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The high elves realising they were outclassed in the shooting war pushed forward. A number of charges were declared but only the frost Phoenix and nearby Silverhelms completing theirs. The wicked woods claimed its first four victims of the game. A double casting of Soul Quench against the spellweaver was shrugged off. The eagle moved to threaten the back of the elf lines and the remaining 2 Swordmasters on the right realising the folly of charging bow armed troops, decided that actually they would just march up to get in the way.

In combat, one warhawk was slain and the others beat a hasty retreat.

5 High Elves Turn 2


The Warhawks rallied and the nearby Dryads moved over to protect the archers by blocking charges. The remaining sisters moved over to prevent the eagle charging the flank of the glade guard. The Phoenix Guard took a further 4 casualties from the wicked woods.

The scouts again failed to remove the remaining bolt thrower. The waystalker not wanting to be shown up, also failed to wound (and thus kill) his target, in his case the opposing bsb. The remaining 2 swordmasters were killed and the other unit took a number of casualties. The high elf archers once again took a shoeing.

Not worrying about restraining themselves, the Wildriders charged the Silverhelms, who took one look at their crazed whooping loony cousins and legged it. Barely missing a step the frenzied riders careened into the frosty but with its ward strengthened by the strong winds, it shrugged off all damaged. They still won combat thanks to the musician, so retained frenzy but their position was now looking perilous.

Wood Elves Turn 2

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We did faff around a bit with 3rd turns but not much happened bar some more failed charges and the Phoenix guard in the woods being further decimated by the dangerous terrain rolls.

After game thoughts

I’ll ignore the lack of turns played and just give some general thoughts on the army build and the scenario.

Scenario

We really enjoyed the concept of the wicked woods (as did Luke and Paul) however there were a couple of things taken away (and this backed up feedback received from Dan and a different Luke in their game a few weeks before). Firstly, there is no incentive to enter the woods before the final turn. The potential damage from the dangerous terrain and the woods attacking, combined with the removal of any form of save, meant it was too risky to enter it. 15 Phoenix guard (even with a 3++ ward) were decimated in two turns and Paul had 17 of his 30 strong unit of Chaos Dwarves similarly ‘culled’. As it stands it is more likely that most players will hold off and rush it in the last go, or avoid the woods and treat the game as battleline, killing the other army before then moving into the woods in the last turn. In this respect it is similar to the KOW dominate scenario.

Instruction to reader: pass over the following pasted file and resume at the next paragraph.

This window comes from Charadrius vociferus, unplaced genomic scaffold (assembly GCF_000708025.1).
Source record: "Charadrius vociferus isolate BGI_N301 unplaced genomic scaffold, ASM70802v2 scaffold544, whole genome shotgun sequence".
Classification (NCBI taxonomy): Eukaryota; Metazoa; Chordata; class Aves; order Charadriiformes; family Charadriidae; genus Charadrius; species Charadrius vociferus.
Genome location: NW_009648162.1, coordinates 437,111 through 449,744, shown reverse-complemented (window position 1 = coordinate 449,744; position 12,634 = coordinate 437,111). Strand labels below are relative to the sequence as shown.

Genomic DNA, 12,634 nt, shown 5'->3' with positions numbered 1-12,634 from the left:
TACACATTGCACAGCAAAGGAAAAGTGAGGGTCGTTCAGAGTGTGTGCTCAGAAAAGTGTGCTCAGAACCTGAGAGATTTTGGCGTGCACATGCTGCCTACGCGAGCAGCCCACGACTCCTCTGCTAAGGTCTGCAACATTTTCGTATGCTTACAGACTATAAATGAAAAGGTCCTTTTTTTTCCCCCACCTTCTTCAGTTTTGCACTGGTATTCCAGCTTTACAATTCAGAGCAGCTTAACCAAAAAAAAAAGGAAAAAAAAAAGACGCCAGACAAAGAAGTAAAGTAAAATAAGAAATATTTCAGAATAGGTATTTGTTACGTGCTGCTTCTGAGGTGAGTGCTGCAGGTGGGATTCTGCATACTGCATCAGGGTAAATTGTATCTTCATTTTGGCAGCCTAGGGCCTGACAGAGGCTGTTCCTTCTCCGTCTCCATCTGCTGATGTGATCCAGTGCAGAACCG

We all talked about it for a bit afterwards and whether the damage should be changed and a few of us will continue to discuss it further. However, to keep it as simple as possible, one option maybe to award 1 or 2 VP’s for each turn you hold it (uncontested) instead.

Wood Elves

Half a game isn’t enough to give any in depth analysis, however even in the few turns played I was able to make a few observations.

Waystalker, I love the idea of him but I think you realistically need 2 (one with the bow perhaps the second with the fireball ring), if only because the individuals you are targeting (BSB/support mages etc), you want to take out asap and this improves the alpha strike. The issue is that they still only shoot with S3 and I question if you would ever make back their points. A lvl 1 deathweaver could potentially do the same job for similar points (with a shorter range) and could add more utility with a dispel scroll and the chance to add more dice through both channels and the Lore attribute. Still I’ll persevere at least for another game or 2.